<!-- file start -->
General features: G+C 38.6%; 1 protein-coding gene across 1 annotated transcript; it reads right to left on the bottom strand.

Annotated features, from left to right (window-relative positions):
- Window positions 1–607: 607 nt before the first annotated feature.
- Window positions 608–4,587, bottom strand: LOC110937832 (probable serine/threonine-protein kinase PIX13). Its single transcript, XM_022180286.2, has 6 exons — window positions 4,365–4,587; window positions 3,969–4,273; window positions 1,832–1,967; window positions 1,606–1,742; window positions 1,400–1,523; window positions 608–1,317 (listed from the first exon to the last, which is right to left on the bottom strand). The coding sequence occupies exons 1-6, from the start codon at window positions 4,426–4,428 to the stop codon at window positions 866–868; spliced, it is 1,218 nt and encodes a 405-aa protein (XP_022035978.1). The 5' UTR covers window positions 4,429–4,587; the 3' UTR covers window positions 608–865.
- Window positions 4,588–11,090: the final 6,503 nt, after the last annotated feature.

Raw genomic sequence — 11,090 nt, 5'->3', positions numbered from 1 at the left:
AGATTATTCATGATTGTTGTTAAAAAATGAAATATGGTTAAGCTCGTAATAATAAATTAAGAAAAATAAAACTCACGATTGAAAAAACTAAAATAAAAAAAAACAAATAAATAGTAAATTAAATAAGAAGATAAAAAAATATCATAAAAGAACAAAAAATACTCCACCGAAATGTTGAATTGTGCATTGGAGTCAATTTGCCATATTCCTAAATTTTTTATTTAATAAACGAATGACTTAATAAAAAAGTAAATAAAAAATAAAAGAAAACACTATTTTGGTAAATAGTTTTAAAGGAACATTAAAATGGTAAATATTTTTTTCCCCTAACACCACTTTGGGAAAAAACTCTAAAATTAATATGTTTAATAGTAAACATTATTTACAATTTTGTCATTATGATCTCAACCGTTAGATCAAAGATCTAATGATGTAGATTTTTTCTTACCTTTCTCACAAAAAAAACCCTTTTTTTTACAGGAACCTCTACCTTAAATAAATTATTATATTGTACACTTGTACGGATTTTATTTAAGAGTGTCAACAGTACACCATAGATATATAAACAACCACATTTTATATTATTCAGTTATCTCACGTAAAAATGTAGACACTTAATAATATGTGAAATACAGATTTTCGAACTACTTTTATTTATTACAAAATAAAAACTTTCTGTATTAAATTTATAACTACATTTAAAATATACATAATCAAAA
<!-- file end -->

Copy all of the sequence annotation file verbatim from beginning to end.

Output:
General features: G+C 38.6%; 1 protein-coding gene across 1 annotated transcript; it reads right to left on the bottom strand.

Annotated features, from left to right (window-relative positions):
- Window positions 1–607: 607 nt before the first annotated feature.
- Window positions 608–4,587, bottom strand: LOC110937832 (probable serine/threonine-protein kinase PIX13). Its single transcript, XM_022180286.2, has 6 exons — window positions 4,365–4,587; window positions 3,969–4,273; window positions 1,832–1,967; window positions 1,606–1,742; window positions 1,400–1,523; window positions 608–1,317 (listed from the first exon to the last, which is right to left on the bottom strand). The coding sequence occupies exons 1-6, from the start codon at window positions 4,426–4,428 to the stop codon at window positions 866–868; spliced, it is 1,218 nt and encodes a 405-aa protein (XP_022035978.1). The 5' UTR covers window positions 4,429–4,587; the 3' UTR covers window positions 608–865.
- Window positions 4,588–11,090: the final 6,503 nt, after the last annotated feature.

Raw genomic sequence — 11,090 nt, 5'->3', positions numbered from 1 at the left:
AGATTATTCATGATTGTTGTTAAAAAATGAAATATGGTTAAGCTCGTAATAATAAATTAAGAAAAATAAAACTCACGATTGAAAAAACTAAAATAAAAAAAAACAAATAAATAGTAAATTAAATAAGAAGATAAAAAAATATCATAAAAGAACAAAAAATACTCCACCGAAATGTTGAATTGTGCATTGGAGTCAATTTGCCATATTCCTAAATTTTTTATTTAATAAACGAATGACTTAATAAAAAAGTAAATAAAAAATAAAAGAAAACACTATTTTGGTAAATAGTTTTAAAGGAACATTAAAATGGTAAATATTTTTTTCCCCTAACACCACTTTGGGAAAAAACTCTAAAATTAATATGTTTAATAGTAAACATTATTTACAATTTTGTCATTATGATCTCAACCGTTAGATCAAAGATCTAATGATGTAGATTTTTTCTTACCTTTCTCACAAAAAAAACCCTTTTTTTTACAGGAACCTCTACCTTAAATAAATTATTATATTGTACACTTGTACGGATTTTATTTAAGAGTGTCAACAGTACACCATAGATATATAAACAACCACATTTTATATTATTCAGTTATCTCACGTAAAAATGTAGACACTTAATAATATGTGAAATACAGATTTTCGAACTACTTTTATTTATTACAAAATAAAAACTTTCTGTATTAAATTTATAACTACATTTAAAATATACATAATCAAAA